IFAs investigated after multi-thousand pound pensions now worth £1

9 February 2016

Investors are being warned to be vigilant before transferring their pensions and investing in unregulated products, as law firm Hugh James takes on 300 cases of mis-sold self-invested personal pensions (Sipps).

The investors have seen the value of their Sipps fall from hundreds of thousands to little more than zero, after being advised to move their money into the ‘highly speculative’ Harlequin property investments.

In each case the investors were encouraged by unscrupulous independent financial advisers  (IFAs) to transfer their workplace or private pension into the extremely high-risk investments. Victims were often cold-called and promised that returns would beat their existing investments.

Malcolm Evans, a partner at Hugh James explains:  “The bulk of the cases involve transfers between 2009 and 2012 which were linked to highly speculative investments in Caribbean property developments managed by construction company Harlequin Hotels and Resorts. It is estimated that over £400m was channelled to Harlequin from UK pension funds with investors, in many cases, persuaded to part with tens of thousands of pounds.”

Read more about unscrupulous overseas developers and the three words that could lose you your pension.

“Shockingly, many investors lost all their pension funds as a result of investing in these unsuitable products and many are now seeking compensation against the IFAs who should have made customers aware of the very high risks associated with these unregulated investments,” says Mr Evans.

Pensioner hit by life-changing £95,000 loss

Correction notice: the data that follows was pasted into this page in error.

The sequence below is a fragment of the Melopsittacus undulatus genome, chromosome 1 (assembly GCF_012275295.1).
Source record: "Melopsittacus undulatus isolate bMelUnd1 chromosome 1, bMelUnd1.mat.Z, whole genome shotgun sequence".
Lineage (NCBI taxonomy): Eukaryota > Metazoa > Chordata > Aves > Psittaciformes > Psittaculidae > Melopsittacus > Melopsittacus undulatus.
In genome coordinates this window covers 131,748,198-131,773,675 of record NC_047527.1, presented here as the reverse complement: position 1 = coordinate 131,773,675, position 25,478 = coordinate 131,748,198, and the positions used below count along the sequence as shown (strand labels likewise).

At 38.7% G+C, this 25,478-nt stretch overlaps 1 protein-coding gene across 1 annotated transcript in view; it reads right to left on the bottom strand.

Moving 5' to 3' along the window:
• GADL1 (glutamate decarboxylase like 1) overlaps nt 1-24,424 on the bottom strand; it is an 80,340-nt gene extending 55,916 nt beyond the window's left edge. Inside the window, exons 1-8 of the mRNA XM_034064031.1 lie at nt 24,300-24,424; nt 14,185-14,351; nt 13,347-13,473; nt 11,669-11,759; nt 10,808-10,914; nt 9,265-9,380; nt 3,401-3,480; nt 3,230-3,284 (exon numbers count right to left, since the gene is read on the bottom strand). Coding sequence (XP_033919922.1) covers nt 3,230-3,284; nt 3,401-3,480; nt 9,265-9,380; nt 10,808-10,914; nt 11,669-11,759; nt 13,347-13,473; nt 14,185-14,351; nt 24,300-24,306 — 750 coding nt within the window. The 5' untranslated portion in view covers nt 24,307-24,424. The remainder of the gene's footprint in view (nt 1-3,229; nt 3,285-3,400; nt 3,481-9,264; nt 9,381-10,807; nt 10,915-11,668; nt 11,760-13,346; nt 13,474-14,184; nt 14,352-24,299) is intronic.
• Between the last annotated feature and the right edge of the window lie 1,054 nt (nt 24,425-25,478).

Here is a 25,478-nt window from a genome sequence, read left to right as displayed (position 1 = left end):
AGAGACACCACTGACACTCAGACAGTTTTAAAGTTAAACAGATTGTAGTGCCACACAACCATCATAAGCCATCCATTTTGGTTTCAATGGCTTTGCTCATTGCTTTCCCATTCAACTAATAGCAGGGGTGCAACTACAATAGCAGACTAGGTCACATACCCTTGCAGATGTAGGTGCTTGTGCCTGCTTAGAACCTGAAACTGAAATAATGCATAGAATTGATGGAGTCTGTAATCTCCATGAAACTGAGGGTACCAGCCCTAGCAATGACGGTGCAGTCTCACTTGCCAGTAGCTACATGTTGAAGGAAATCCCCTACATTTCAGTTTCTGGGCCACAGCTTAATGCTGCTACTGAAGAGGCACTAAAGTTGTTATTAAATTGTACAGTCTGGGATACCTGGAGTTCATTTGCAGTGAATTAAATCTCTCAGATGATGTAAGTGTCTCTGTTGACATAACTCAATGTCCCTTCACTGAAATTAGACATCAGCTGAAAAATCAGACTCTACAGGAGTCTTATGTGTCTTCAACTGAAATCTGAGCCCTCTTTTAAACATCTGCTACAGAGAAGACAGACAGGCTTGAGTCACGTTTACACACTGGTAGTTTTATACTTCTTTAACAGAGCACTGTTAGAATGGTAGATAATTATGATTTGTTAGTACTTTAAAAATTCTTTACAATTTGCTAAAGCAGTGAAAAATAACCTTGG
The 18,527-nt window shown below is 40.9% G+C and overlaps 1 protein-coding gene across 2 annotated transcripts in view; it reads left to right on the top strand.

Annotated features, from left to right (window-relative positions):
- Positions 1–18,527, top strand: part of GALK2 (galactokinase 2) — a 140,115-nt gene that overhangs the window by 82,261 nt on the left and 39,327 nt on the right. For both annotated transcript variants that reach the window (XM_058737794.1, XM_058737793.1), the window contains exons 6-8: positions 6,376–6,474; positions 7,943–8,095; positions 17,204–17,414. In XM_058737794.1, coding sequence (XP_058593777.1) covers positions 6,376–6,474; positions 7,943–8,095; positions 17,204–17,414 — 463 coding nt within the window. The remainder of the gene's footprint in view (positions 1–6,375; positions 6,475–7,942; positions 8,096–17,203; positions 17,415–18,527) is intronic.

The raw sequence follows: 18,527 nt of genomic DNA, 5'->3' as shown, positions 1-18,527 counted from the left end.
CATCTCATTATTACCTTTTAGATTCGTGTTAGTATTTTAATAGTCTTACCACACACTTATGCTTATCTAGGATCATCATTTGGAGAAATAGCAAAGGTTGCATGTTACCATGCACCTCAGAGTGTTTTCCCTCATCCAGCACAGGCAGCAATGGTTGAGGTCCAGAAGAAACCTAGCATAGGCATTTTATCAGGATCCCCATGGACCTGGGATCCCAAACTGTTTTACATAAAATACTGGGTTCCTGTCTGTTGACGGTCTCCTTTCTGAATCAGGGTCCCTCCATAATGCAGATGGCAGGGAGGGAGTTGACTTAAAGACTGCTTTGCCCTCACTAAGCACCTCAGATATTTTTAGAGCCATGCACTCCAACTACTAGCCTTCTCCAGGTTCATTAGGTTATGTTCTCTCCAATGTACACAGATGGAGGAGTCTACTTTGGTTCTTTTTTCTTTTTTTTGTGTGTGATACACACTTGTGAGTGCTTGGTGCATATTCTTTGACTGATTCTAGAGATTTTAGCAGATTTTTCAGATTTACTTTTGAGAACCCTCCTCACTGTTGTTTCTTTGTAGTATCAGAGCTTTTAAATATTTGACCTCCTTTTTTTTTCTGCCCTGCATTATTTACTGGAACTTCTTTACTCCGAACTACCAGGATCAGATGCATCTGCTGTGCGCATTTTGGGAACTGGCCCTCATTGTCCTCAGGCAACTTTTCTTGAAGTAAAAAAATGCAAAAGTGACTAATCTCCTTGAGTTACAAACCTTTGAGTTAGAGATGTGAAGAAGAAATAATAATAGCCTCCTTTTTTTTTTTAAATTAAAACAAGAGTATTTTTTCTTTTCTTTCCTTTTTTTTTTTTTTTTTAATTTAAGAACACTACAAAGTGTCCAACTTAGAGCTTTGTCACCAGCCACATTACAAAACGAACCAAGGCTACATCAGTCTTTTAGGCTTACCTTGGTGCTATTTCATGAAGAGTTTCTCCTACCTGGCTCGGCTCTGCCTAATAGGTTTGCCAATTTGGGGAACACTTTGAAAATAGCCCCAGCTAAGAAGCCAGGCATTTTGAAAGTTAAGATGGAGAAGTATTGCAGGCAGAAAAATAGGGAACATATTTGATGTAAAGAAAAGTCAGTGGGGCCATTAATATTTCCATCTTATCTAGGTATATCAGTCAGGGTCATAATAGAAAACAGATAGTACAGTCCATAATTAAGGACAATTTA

One victim, Carol Price, 55, from Hastings was advised to move her £75,000 final salary pension into an investment in Harlequin Hotels and Resorts back in 2011. However, shortly after she made the transfer she discovered the investment was worthless.

She says: “My heart sank when I was told my investment had gone - my dreams for a better future were shattered. I had taken out credit card loans on the strength of the dividend payments I was due to receive, which obviously I was unable to pay back, and I got even further into debt.”

With the help of Hugh James Carol has received £50,000 compensation through the Financial Services Compensation Scheme (the maximum available). She adds: “I want to make others aware of the dangers of transferring money out of a safe investment into a risky one. I would also say to others: if you are considering investing your pension elsewhere, make sure that you completely trust the financial advice you are being given, and insist that all of the risks are explained to you in full, otherwise don’t invest. If it sounds too good to be true, it probably is. I wouldn’t wish for anyone else to go through what I did.”


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